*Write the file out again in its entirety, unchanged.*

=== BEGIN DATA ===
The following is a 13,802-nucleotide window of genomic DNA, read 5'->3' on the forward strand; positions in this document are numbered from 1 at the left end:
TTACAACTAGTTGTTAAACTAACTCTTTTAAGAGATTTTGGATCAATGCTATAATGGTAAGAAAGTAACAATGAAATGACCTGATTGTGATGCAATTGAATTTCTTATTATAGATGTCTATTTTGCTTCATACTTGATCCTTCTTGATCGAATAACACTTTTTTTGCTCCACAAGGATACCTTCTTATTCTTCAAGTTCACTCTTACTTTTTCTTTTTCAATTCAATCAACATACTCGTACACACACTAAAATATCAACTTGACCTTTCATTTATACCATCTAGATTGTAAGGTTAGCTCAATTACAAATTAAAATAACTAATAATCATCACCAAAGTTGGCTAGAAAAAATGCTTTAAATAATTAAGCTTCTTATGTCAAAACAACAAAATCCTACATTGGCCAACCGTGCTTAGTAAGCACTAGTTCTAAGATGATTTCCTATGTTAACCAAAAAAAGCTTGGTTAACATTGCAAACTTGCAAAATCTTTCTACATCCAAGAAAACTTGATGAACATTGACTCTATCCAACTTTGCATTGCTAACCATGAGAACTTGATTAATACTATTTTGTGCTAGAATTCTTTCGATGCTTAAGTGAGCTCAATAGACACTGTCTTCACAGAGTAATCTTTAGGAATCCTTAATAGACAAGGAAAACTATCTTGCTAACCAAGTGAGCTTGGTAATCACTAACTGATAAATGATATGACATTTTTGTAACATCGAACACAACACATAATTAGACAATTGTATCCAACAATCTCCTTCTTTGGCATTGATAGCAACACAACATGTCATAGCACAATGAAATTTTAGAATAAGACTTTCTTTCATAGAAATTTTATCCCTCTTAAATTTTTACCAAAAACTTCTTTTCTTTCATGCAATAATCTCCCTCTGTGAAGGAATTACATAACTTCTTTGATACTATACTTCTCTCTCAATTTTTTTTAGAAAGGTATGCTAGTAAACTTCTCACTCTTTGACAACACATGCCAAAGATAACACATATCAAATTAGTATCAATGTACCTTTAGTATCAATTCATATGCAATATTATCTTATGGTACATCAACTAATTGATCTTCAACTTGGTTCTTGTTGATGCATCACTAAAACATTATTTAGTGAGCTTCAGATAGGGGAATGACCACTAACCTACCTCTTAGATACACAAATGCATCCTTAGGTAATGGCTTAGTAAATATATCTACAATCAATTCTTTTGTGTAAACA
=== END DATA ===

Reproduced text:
The following is a 13,802-nucleotide window of genomic DNA, read 5'->3' on the forward strand; positions in this document are numbered from 1 at the left end:
TTACAACTAGTTGTTAAACTAACTCTTTTAAGAGATTTTGGATCAATGCTATAATGGTAAGAAAGTAACAATGAAATGACCTGATTGTGATGCAATTGAATTTCTTATTATAGATGTCTATTTTGCTTCATACTTGATCCTTCTTGATCGAATAACACTTTTTTTGCTCCACAAGGATACCTTCTTATTCTTCAAGTTCACTCTTACTTTTTCTTTTTCAATTCAATCAACATACTCGTACACACACTAAAATATCAACTTGACCTTTCATTTATACCATCTAGATTGTAAGGTTAGCTCAATTACAAATTAAAATAACTAATAATCATCACCAAAGTTGGCTAGAAAAAATGCTTTAAATAATTAAGCTTCTTATGTCAAAACAACAAAATCCTACATTGGCCAACCGTGCTTAGTAAGCACTAGTTCTAAGATGATTTCCTATGTTAACCAAAAAAAGCTTGGTTAACATTGCAAACTTGCAAAATCTTTCTACATCCAAGAAAACTTGATGAACATTGACTCTATCCAACTTTGCATTGCTAACCATGAGAACTTGATTAATACTATTTTGTGCTAGAATTCTTTCGATGCTTAAGTGAGCTCAATAGACACTGTCTTCACAGAGTAATCTTTAGGAATCCTTAATAGACAAGGAAAACTATCTTGCTAACCAAGTGAGCTTGGTAATCACTAACTGATAAATGATATGACATTTTTGTAACATCGAACACAACACATAATTAGACAATTGTATCCAACAATCTCCTTCTTTGGCATTGATAGCAACACAACATGTCATAGCACAATGAAATTTTAGAATAAGACTTTCTTTCATAGAAATTTTATCCCTCTTAAATTTTTACCAAAAACTTCTTTTCTTTCATGCAATAATCTCCCTCTGTGAAGGAATTACATAACTTCTTTGATACTATACTTCTCTCTCAATTTTTTTTAGAAAGGTATGCTAGTAAACTTCTCACTCTTTGACAACACATGCCAAAGATAACACATATCAAATTAGTATCAATGTACCTTTAGTATCAATTCATATGCAATATTATCTTATGGTACATCAACTAATTGATCTTCAACTTGGTTCTTGTTGATGCATCACTAAAACATTATTTAGTGAGCTTCAGATAGGGGAATGACCACTAACCTACCTCTTAGATACACAAATGCATCCTTAGGTAATGGCTTAGTAAATATATCTACAATCAATTCTTTTGTGTAAACA